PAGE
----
March 20, 2014 1 Comment
I’ll be honest with you: I freaking LOVE French fries.
I also freaking LOVE fried chicken. No huge surprise there.
But what I don’t love? All of the OIL!
You know me, you know my blog: I have no problems whatsoever with fat. Heck, I have a moisturizer made out of tallow; I know how beneficial good fats–from grass-fed and pasture-raised animals, nuts, avocados, coconuts, and chocolate–can be for your health and your body.
But I hate frying things.
First of all, it scares me. Even with an apron, tongs, and goggles, I still back away every time I drop a piece of meat of vegetables into more than a few tablespoons of fat. I accidentally rested on my calf on a hot tailpipe when I was in middle school–and have a scar to prove it–so naturally, heated oil kinda freaks me out.
Frying oil also seems to find its way into every nook of my hair and clothes, meaning I have to take a shower right away or I’ll smell like the pits of MacDonald’s for days. While I do enjoy smelling food, I do not enjoy smelling like food, unless that food is, oh, chocolate. Or coconuts. Or vanilla. Or perhaps mango. Maybe strawberries? CUPCAKES. YES. But anyway, I prefer to keep dinner smells at the dinner table, and that’s that.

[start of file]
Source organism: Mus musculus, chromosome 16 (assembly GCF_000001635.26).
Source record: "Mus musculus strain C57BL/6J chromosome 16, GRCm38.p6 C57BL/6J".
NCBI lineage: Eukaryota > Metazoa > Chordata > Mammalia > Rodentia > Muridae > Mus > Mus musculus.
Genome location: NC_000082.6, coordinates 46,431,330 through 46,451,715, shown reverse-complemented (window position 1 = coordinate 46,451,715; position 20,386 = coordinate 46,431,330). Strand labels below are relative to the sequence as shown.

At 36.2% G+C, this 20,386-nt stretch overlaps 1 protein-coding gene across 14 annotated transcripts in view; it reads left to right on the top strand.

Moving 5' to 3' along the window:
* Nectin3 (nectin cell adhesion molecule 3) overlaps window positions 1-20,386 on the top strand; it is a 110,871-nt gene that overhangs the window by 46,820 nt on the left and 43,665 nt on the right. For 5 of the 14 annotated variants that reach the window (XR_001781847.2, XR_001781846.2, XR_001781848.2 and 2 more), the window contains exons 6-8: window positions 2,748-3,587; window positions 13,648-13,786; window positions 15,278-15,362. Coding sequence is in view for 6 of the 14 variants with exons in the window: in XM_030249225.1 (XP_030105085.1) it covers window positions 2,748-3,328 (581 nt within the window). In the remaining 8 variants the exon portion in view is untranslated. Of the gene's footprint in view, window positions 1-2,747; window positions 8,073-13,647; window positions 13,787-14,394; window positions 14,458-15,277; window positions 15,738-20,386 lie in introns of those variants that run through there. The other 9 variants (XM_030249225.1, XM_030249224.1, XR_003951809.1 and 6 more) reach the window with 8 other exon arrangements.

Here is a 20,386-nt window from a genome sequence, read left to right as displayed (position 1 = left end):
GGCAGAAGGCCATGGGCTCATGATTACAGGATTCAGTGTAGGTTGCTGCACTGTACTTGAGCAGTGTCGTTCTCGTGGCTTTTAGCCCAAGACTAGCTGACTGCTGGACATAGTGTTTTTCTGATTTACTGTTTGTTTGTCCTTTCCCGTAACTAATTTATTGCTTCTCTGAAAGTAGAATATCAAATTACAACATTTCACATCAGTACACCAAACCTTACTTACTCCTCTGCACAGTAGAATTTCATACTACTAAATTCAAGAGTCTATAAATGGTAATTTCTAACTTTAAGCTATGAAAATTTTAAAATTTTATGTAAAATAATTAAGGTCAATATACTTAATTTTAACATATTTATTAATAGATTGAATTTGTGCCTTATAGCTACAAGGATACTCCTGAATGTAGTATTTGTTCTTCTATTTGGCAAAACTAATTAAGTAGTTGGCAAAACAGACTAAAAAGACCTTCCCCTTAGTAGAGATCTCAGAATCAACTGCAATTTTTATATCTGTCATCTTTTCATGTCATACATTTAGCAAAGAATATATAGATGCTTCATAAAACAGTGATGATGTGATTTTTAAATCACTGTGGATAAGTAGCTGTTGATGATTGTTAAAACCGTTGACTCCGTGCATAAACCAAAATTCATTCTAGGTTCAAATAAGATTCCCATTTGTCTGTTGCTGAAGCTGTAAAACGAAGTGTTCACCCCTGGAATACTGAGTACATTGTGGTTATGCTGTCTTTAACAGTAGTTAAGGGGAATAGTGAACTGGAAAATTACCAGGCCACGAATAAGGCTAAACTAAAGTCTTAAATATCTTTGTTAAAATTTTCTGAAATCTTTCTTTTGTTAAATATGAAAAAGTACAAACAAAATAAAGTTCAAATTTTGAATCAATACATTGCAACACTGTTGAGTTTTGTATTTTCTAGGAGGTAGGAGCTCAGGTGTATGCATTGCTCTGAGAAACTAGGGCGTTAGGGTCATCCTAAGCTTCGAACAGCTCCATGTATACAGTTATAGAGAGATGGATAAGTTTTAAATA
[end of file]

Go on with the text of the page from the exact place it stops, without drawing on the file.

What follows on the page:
I also don’t like using all of that oil. Two cups of coconut oil for one dish? Not worth it, in my opinion. My pumpkin spice latte cupcakes, for example, only need 1/4 cup of oil, so I’d much rather make eight batches of those instead of only a batch of truly fried food.
I am, however, a master of the oven, the most-used appliance in my kitchen.
It’s fabulous: throw all of your potentially grease-projecting, smell-inducing food into a magic box, and it comes out crispy, golden brown, and devoid of extra oil lurking around the edges. Change the temperature at will. Stir it and not have your food spew up on you. Leave it unattended. It’s amazing.
Today, I’m here to introduce you to the awesomesauceness (yes, that is a word in my world) of oven-frying. Done correctly, you can produce a crunchy, mouth-watering delicacy, all while keeping your kitchen relatively clean and preventing yourself from attaining that unpleasing fry-odor.
I do hope you like French fries. And fried chicken. Because, as I already said, I certainly do.
Let’s make the French fries first.